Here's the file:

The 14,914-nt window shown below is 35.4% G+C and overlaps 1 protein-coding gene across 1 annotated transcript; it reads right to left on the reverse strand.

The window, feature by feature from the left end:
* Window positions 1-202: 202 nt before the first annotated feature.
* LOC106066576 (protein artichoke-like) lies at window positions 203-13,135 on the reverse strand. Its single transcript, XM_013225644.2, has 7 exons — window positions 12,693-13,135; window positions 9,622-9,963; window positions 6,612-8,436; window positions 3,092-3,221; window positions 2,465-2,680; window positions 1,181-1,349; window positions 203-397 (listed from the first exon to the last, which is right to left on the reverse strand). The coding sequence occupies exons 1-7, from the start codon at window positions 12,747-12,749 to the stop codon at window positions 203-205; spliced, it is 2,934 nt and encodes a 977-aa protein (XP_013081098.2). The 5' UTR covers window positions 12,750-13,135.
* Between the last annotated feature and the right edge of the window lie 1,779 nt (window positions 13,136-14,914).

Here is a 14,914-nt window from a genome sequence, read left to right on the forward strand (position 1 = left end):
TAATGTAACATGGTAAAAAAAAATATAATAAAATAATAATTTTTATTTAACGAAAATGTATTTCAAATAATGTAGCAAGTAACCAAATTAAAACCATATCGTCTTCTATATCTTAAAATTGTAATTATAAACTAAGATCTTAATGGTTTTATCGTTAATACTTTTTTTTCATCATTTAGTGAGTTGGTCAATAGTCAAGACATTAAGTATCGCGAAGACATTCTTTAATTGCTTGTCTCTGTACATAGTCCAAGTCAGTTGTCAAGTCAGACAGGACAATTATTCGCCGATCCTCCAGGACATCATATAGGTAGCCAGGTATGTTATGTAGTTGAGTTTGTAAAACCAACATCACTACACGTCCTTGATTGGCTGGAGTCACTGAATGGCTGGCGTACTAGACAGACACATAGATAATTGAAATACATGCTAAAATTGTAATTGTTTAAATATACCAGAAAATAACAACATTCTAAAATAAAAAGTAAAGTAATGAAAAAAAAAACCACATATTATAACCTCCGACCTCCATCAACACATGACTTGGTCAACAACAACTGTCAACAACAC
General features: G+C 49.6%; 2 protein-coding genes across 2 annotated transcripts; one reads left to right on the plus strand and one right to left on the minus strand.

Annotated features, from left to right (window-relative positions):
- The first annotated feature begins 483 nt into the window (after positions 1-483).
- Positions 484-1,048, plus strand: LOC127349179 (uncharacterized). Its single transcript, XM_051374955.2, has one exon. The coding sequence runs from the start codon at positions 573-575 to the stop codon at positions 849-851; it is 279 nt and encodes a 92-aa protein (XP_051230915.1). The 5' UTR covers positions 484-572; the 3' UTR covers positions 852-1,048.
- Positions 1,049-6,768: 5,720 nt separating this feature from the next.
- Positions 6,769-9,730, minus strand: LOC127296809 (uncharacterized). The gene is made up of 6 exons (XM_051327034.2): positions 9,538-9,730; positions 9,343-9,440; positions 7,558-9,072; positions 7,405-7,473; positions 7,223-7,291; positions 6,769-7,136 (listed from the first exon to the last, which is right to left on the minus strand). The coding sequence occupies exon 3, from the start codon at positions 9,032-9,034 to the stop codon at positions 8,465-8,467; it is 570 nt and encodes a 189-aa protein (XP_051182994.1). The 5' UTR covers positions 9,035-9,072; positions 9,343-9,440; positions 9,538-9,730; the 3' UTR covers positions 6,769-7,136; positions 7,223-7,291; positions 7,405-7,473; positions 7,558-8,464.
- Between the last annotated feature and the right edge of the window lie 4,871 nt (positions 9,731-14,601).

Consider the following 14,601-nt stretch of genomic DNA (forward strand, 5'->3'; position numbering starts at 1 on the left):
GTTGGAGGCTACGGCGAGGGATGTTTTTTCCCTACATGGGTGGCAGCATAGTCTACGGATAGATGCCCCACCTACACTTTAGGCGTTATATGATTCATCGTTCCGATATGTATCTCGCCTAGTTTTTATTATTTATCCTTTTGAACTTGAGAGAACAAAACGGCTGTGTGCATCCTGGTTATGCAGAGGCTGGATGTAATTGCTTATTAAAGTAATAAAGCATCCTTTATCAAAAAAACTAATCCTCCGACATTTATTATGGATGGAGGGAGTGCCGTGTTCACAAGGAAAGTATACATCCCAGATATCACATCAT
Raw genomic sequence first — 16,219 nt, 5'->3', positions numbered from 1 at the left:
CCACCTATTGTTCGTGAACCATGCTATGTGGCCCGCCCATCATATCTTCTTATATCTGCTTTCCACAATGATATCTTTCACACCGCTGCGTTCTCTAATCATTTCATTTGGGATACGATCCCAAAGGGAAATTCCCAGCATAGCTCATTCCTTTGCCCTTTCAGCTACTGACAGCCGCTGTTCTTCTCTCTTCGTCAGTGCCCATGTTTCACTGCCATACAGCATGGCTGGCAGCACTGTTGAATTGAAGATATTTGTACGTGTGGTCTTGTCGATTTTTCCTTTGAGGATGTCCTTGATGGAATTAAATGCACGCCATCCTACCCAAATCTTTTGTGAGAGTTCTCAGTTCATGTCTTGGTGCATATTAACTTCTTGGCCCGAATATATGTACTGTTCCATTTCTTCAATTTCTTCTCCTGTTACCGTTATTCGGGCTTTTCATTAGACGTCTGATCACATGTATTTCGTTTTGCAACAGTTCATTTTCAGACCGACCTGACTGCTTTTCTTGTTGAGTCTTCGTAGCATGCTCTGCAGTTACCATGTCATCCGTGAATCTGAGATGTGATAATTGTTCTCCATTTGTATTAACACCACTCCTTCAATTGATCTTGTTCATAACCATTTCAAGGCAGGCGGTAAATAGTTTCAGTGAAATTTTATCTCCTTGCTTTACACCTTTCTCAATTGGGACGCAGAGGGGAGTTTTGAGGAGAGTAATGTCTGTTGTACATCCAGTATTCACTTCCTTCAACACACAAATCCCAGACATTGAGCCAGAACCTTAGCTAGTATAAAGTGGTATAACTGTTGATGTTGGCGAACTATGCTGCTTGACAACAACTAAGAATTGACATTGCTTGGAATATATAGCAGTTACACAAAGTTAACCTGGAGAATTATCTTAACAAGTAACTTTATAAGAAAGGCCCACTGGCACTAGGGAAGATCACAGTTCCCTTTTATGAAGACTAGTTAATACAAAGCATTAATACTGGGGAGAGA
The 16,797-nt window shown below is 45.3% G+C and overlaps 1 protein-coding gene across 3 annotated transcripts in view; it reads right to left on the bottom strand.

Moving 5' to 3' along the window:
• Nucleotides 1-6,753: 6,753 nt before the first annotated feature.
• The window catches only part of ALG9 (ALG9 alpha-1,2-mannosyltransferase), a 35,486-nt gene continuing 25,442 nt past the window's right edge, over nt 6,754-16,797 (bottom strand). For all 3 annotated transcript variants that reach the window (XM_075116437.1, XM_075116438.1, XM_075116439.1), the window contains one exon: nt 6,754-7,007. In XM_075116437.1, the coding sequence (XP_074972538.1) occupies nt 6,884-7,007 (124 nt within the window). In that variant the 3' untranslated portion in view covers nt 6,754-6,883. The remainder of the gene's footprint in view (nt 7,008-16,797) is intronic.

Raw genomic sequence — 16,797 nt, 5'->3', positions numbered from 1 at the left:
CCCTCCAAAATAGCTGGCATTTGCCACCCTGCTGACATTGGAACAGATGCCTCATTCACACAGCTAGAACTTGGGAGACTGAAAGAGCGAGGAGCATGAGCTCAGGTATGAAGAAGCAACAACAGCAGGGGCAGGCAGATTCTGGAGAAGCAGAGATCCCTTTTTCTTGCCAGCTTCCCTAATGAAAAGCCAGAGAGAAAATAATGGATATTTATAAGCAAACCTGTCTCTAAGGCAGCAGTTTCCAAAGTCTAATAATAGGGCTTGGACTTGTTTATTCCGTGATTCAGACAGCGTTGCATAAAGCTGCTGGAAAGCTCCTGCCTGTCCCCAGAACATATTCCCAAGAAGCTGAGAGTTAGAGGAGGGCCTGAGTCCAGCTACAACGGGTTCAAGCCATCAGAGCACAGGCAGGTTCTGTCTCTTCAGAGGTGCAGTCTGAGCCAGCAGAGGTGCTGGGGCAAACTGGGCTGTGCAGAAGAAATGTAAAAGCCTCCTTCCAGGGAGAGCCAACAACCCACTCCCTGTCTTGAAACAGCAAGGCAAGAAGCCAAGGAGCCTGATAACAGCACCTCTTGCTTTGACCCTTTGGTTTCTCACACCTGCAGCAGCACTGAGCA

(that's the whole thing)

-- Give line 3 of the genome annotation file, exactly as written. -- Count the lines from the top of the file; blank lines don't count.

* Window positions 1-202: 202 nt before the first annotated feature.